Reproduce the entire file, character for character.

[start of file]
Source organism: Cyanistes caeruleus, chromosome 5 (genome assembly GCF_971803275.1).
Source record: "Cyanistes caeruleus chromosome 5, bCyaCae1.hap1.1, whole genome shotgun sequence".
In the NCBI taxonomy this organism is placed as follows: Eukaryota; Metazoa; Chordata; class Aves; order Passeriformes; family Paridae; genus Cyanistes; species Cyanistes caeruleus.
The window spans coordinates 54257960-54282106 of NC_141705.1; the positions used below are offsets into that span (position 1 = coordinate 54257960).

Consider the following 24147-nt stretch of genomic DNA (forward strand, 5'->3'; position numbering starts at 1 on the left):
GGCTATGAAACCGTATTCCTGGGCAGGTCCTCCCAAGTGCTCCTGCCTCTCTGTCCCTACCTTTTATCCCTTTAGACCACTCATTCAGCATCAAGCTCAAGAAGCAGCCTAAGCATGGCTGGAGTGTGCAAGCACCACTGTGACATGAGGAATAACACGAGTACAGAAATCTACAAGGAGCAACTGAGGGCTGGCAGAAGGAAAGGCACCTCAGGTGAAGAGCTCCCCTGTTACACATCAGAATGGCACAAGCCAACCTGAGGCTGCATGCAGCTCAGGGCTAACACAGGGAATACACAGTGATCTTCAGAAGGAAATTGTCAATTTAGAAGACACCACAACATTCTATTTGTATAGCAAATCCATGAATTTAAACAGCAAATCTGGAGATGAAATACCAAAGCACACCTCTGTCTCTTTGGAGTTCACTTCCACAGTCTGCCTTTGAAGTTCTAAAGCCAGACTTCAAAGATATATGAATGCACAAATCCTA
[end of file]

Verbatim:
Source organism: Cyanistes caeruleus, chromosome 5 (genome assembly GCF_971803275.1).
Source record: "Cyanistes caeruleus chromosome 5, bCyaCae1.hap1.1, whole genome shotgun sequence".
In the NCBI taxonomy this organism is placed as follows: Eukaryota; Metazoa; Chordata; class Aves; order Passeriformes; family Paridae; genus Cyanistes; species Cyanistes caeruleus.
The window spans coordinates 54257960-54282106 of NC_141705.1; the positions used below are offsets into that span (position 1 = coordinate 54257960).

Consider the following 24147-nt stretch of genomic DNA (forward strand, 5'->3'; position numbering starts at 1 on the left):
GGCTATGAAACCGTATTCCTGGGCAGGTCCTCCCAAGTGCTCCTGCCTCTCTGTCCCTACCTTTTATCCCTTTAGACCACTCATTCAGCATCAAGCTCAAGAAGCAGCCTAAGCATGGCTGGAGTGTGCAAGCACCACTGTGACATGAGGAATAACACGAGTACAGAAATCTACAAGGAGCAACTGAGGGCTGGCAGAAGGAAAGGCACCTCAGGTGAAGAGCTCCCCTGTTACACATCAGAATGGCACAAGCCAACCTGAGGCTGCATGCAGCTCAGGGCTAACACAGGGAATACACAGTGATCTTCAGAAGGAAATTGTCAATTTAGAAGACACCACAACATTCTATTTGTATAGCAAATCCATGAATTTAAACAGCAAATCTGGAGATGAAATACCAAAGCACACCTCTGTCTCTTTGGAGTTCACTTCCACAGTCTGCCTTTGAAGTTCTAAAGCCAGACTTCAAAGATATATGAATGCACAAATCCTA